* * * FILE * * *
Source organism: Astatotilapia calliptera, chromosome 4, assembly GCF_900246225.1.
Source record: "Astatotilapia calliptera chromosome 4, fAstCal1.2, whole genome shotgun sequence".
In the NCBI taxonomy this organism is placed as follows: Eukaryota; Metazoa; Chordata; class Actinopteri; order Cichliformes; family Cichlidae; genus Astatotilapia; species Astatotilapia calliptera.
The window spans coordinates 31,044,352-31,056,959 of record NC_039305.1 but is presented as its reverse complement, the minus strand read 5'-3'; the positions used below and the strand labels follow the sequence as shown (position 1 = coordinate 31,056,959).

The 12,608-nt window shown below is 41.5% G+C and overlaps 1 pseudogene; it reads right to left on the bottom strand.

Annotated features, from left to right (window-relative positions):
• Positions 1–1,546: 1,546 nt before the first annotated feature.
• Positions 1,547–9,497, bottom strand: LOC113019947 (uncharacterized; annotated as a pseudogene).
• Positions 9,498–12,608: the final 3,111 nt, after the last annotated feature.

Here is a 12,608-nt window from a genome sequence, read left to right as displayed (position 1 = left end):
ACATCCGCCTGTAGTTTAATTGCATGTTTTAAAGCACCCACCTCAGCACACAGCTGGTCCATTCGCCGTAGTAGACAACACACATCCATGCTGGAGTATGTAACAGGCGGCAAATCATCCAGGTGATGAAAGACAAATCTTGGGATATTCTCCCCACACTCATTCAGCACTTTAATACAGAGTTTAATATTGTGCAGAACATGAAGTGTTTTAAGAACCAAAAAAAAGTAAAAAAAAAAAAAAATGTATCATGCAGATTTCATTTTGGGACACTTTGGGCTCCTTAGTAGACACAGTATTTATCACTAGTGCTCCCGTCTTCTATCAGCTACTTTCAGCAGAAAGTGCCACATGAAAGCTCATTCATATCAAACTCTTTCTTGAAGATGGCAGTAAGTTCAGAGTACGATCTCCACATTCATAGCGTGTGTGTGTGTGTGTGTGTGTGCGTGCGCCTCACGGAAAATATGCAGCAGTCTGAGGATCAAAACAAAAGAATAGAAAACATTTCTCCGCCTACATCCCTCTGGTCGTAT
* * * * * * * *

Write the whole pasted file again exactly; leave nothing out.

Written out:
Source organism: Astatotilapia calliptera, chromosome 4, assembly GCF_900246225.1.
Source record: "Astatotilapia calliptera chromosome 4, fAstCal1.2, whole genome shotgun sequence".
In the NCBI taxonomy this organism is placed as follows: Eukaryota; Metazoa; Chordata; class Actinopteri; order Cichliformes; family Cichlidae; genus Astatotilapia; species Astatotilapia calliptera.
The window spans coordinates 31,044,352-31,056,959 of record NC_039305.1 but is presented as its reverse complement, the minus strand read 5'-3'; the positions used below and the strand labels follow the sequence as shown (position 1 = coordinate 31,056,959).

The 12,608-nt window shown below is 41.5% G+C and overlaps 1 pseudogene; it reads right to left on the bottom strand.

Annotated features, from left to right (window-relative positions):
• Positions 1–1,546: 1,546 nt before the first annotated feature.
• Positions 1,547–9,497, bottom strand: LOC113019947 (uncharacterized; annotated as a pseudogene).
• Positions 9,498–12,608: the final 3,111 nt, after the last annotated feature.

Here is a 12,608-nt window from a genome sequence, read left to right as displayed (position 1 = left end):
ACATCCGCCTGTAGTTTAATTGCATGTTTTAAAGCACCCACCTCAGCACACAGCTGGTCCATTCGCCGTAGTAGACAACACACATCCATGCTGGAGTATGTAACAGGCGGCAAATCATCCAGGTGATGAAAGACAAATCTTGGGATATTCTCCCCACACTCATTCAGCACTTTAATACAGAGTTTAATATTGTGCAGAACATGAAGTGTTTTAAGAACCAAAAAAAAGTAAAAAAAAAAAAAAATGTATCATGCAGATTTCATTTTGGGACACTTTGGGCTCCTTAGTAGACACAGTATTTATCACTAGTGCTCCCGTCTTCTATCAGCTACTTTCAGCAGAAAGTGCCACATGAAAGCTCATTCATATCAAACTCTTTCTTGAAGATGGCAGTAAGTTCAGAGTACGATCTCCACATTCATAGCGTGTGTGTGTGTGTGTGTGTGTGCGTGCGCCTCACGGAAAATATGCAGCAGTCTGAGGATCAAAACAAAAGAATAGAAAACATTTCTCCGCCTACATCCCTCTGGTCGTAT